Nicole McCabe, who was also one of my students at PSU has kind of always had her own sound in terms of a unique and compelling tone, quality, and I know that she’s influenced by Gary Bartz and also Kenny Garrett and Charlie Parker, of course, but she kind of also has her own approach, which is as you can hear, unique and energetic.

McCabe’s composition, the just-released “Force of Good,” proved that, but each woman had the talent and grace to step back and let the others shine. They earned every minute onstage, enhanced by Colligan on piano, LA bassist Logan Kane, and Jones on drums, who has a habit of taking his shoes off when he plays. Word is his students do the same.


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Giving dance a turn

Venturing into the other arts, the festival wedged the 6-year-old Portland dance group, the Shaun Keylock Company, into the mix. The Age of Influence, staged in the Winningstad Theatre Feb. 24 and 25, was the jazz festival’s experimental debut into dance.

Keylock chose Methods Body, with percussionist John Niekrasz and Luke Wyland on keys and electronics, to accompany his dancers. Keylock called the musical duo “heady and conceptual,” a good fit for a show that grappled with unanswered questions about humans vs. technology, inspired somewhat by Y2K turn-of-the century insecurities. “At the intersection of the near future and reimagined past,” The Age of Influence blurb went, not quite explaining everything–though narrator/dancer Andrea Parson offered text, much of which she wrote, that helped to ground the show. There was a lot to be understood, with big questions asked — and unanswered — in this somewhat spooky mysterious minimalist performance.

The music was preeminent, the dance secondary, Keylock said in a phone interview after the first of two performances. “The music is related to the cyborg. … The drums are very analog, the keyboard synthesizer seems like a cyborg. How do the human and the machine work together?” 

The musicians were involved in the performance from the beginning, said Keylock, who choreographed the piece and made an “Alfred Hitchcock” appearance partway through, proving what a good dancer he is.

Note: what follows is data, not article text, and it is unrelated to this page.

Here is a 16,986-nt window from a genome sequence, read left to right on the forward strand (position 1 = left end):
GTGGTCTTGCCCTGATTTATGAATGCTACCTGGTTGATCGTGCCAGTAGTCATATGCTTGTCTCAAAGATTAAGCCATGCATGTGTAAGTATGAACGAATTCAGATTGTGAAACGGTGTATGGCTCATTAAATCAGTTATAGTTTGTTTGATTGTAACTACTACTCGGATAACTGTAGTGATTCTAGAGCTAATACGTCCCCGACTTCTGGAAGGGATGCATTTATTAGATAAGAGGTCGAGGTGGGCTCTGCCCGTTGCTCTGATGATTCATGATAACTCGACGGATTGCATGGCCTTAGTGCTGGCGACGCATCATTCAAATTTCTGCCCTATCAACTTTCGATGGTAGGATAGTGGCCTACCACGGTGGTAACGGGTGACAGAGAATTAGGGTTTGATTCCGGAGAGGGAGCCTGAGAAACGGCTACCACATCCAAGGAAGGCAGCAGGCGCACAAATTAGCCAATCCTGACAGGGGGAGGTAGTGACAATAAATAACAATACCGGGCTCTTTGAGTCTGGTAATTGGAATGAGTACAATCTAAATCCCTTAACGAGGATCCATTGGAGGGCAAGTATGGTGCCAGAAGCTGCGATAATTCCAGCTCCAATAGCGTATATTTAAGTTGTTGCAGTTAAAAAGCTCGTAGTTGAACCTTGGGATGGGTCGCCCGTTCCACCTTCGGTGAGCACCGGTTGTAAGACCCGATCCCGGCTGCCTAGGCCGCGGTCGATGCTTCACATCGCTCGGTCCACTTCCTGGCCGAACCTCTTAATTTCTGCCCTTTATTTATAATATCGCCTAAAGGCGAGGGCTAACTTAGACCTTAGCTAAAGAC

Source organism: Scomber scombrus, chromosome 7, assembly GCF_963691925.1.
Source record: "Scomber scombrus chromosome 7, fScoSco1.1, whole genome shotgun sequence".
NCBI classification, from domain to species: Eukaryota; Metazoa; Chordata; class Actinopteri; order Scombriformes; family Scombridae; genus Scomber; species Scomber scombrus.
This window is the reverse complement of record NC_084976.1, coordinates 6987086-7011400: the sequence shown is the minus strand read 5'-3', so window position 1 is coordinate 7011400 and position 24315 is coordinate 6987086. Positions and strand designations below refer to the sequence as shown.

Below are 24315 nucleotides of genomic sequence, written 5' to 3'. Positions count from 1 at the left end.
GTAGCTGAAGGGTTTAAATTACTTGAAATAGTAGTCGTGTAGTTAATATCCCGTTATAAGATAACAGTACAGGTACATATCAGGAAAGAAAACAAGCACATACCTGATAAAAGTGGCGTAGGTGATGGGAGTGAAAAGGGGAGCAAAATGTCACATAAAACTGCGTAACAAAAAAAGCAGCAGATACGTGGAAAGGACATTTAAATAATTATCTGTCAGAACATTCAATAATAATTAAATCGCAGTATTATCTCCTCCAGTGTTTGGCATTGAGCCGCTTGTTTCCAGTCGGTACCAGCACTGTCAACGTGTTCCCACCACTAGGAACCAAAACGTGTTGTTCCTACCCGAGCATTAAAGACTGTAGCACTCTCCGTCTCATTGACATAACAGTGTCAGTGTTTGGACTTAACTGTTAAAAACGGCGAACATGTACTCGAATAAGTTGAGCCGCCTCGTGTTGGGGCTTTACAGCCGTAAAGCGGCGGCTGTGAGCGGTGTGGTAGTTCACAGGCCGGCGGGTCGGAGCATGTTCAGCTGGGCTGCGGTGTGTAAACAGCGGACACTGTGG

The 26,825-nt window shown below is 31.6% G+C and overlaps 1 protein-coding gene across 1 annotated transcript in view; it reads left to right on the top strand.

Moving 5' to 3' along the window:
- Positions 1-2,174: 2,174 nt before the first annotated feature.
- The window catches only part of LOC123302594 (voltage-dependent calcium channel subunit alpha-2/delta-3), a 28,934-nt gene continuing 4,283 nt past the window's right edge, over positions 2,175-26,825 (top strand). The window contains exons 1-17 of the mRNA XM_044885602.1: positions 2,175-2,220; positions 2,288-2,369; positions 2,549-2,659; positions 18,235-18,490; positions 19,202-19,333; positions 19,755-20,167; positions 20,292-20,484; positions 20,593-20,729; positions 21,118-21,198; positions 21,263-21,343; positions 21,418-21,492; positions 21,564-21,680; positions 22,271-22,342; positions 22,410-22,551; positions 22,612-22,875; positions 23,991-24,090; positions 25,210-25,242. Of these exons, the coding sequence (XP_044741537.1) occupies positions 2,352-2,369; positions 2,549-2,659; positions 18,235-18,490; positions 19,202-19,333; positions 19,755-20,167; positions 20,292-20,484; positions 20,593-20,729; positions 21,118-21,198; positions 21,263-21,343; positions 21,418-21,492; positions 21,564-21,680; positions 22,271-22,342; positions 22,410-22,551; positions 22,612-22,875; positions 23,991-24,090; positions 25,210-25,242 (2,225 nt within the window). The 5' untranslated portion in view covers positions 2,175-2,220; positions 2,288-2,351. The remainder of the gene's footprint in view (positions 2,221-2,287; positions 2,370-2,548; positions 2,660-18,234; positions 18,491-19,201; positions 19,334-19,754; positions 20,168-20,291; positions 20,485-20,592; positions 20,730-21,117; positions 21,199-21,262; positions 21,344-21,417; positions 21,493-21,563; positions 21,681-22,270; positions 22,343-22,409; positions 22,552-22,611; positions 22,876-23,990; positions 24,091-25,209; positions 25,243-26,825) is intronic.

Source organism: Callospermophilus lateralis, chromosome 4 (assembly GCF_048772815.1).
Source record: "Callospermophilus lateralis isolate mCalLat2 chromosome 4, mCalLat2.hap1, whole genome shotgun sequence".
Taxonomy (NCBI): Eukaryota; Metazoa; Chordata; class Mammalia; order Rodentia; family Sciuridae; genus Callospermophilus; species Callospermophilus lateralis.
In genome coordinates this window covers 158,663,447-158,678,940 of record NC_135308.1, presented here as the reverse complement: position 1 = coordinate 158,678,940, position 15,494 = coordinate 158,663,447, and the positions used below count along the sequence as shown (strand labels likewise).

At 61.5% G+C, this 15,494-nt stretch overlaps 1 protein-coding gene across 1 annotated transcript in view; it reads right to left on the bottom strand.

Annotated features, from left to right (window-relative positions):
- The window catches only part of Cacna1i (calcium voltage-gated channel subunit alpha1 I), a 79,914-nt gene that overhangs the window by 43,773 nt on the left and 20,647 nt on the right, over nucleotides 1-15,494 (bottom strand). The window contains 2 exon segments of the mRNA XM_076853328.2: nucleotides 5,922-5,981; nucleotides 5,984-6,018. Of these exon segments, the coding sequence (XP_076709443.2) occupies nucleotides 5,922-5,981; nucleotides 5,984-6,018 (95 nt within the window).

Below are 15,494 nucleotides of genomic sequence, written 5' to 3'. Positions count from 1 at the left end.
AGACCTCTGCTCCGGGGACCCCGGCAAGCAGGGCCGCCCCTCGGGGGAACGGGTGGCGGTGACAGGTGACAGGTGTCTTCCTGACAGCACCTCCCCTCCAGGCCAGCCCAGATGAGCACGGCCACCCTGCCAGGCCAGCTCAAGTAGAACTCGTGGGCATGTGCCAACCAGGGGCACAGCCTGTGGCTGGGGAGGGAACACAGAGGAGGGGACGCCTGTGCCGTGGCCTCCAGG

“The music drove everything,” added Keylock who has choreographed Portland operas When the Sun Comes Out (2022) and Rusalka (2023). About the festival show, he said, “It’s a collaboration. Jazz has multiple voices, it takes risks. How could our dance be inspired by jazz? But at the end of day, it’s a jazz festival.”

Some nods to the best of the festival

Most creative combo: Methods Body duo, percussionist John Niekrasz and Luke Wyland on keys and electronics, shaping Shaun Keylock’s dance company’s performance, The Age of Influence.


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Best recovery: Nicole Glover’s second-half tenor-sax appearance after an unexpectedly dragging and dreary Sullivan Fortner first-half show.

Best moment: Lo Steele and her mom, Portland blues diva LaRhonda Steele, dueting on motherhood tune, “I’d choose you every time.”

Best drum solo: James Adkins of Bob James’ trio going crazy on “Topside.”

Best guitar-playing: Romero Lubamdo, accompanying Dianne Reeves’ contralto during her 80-minute set, not to dismiss Lee Ritenour’s fast fingers.

Best audience connection: Dianne Reeves, who never fails to put on a stellar show.

Tightest band: Bob James and his trio: James Adkins (drums), Michael Palazzolo (bass) and Andrey Chmut (saxophone). 


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Next vocal star: Portland’s Lo Steele.

Sorry I missed: Jon Batiste, Julian Lage with Dan Balmer, Shabaka with Esperanza Spalding.

On another note: Aladdin Theater could have cooled it on the directly in-your-face nausea-making flashing lights during the sold-out Feb. 25 Bassekou Kouyate and Vieux Farka Toure double-bill.

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Photo Joe Cantrell

Angela Allen writes about the arts, especially opera, jazz, chamber music, and photography. Since 1984, she has contributed regularly to online and print publications, including Oregon ArtsWatch, The Columbian, The San Diego Union-Tribune, Willamette Week, The Oregonian, among others. She teaches photography and creative writing to Oregon students, and in 2009, served as Fishtrap’s Eastern Oregon Writer-in-Residence. A published poet and photographer, she was elected to the Music Critics Association of North America’s executive board and is a recipient of an NEA-Columbia Journalism grant. She earned an M.A. in journalism from University of Oregon in 1984, and 30 years later received her MFA in Creative Writing/Poetry from Pacific Lutheran University. She lives in Portland with her scientist husband and often unwieldy garden. Contact Angela Allen through her website.